HC Deb 25 June 2002 vol 387 cc753-4W
Malcolm Bruce

To ask the Secretary of State for Environment, Food and Rural Affairs what steps have been taken by the Government since the Rio Earth Summit in 1992 to(a) set goals on environmental protection and (b) improve eco-efficiency and resource productivity relating to land use issues; and what these (i) goals and (ii) improvements have been. [44344]

Mr. Meacher

We have put in place a range of planning guidance to promote a sustainable pattern of physical development and land and property use. Sound planning policies and an effective and efficient planning system are central to the Government's policies to improve eco-efficiency and resource productivity. Our policies concentrate the majority of new development within existing urban areas and in doing so help to reduce the need to travel and safeguard the countryside from unnecessary development. We have a target to provide 60 per cent. of additional dwellings on previously developed land by 2008 which, as a result of our policy changes. has been met.

Planning policy is also supported by a number of fiscal measures aimed at improving environmental outcomes; by encouraging better use of existing property to reduce new build, through a 150 per cent. tax credit for cleaning up contaminated land, and through taxes introduced on landfill in 1996, and on the quarrying of aggregates in 2002. Legislation to apply modern standards of conditions to old mineral workings was extended in 1995 to apply to all such sites, and tougher environmental tests before opencast coal sites can be opened or enlarged were introduced in 1999. Action, both statutory and voluntary, has commenced to limit or remove the more damaging existing planning permissions which threaten the integrity of the sites proposed or designated under the EU' s Natura 2000 network. This includes a major voluntary purchase by English Nature of the most important and vulnerable lowland peat bogs in England.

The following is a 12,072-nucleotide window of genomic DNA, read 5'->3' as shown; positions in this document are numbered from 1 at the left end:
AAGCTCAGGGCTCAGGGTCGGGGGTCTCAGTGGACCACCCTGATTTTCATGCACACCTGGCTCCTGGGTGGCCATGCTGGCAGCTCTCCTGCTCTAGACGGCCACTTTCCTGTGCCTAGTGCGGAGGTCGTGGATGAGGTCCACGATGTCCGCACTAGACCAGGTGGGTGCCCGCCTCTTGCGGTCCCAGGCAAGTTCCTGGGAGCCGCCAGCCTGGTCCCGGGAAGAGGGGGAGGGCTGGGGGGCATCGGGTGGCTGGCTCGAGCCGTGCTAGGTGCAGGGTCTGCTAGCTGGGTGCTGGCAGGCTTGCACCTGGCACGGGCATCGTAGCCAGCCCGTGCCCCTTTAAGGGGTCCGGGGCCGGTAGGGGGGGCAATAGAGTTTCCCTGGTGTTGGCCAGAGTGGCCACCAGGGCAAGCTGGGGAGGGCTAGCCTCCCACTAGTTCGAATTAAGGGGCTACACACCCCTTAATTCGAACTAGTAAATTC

The Department and its agencies have a variety of mechanisms to protect and enhance the rural environment. These include nearly £1 billion for agri-environment schemes under the England Rural Development Programme, and further support by English Nature, the Countryside Agency and the Environment Agency. DEFRA also provides 75 per cent. of funding for national parks for the same purpose. These mechanisms are making a significant contribution to a number of the Government's PSA targets, including those to reverse the decline in farmland birds by 2020, and bring 95 per cent. of all nationally important wildlife sites into favourable condition by 2010. They also contribute to meeting the targets for maintaining/restoring priority habitats and species under the UK Biodiversity Action Plan which was drawn up to meet commitments flowing from the Rio Earth Summit.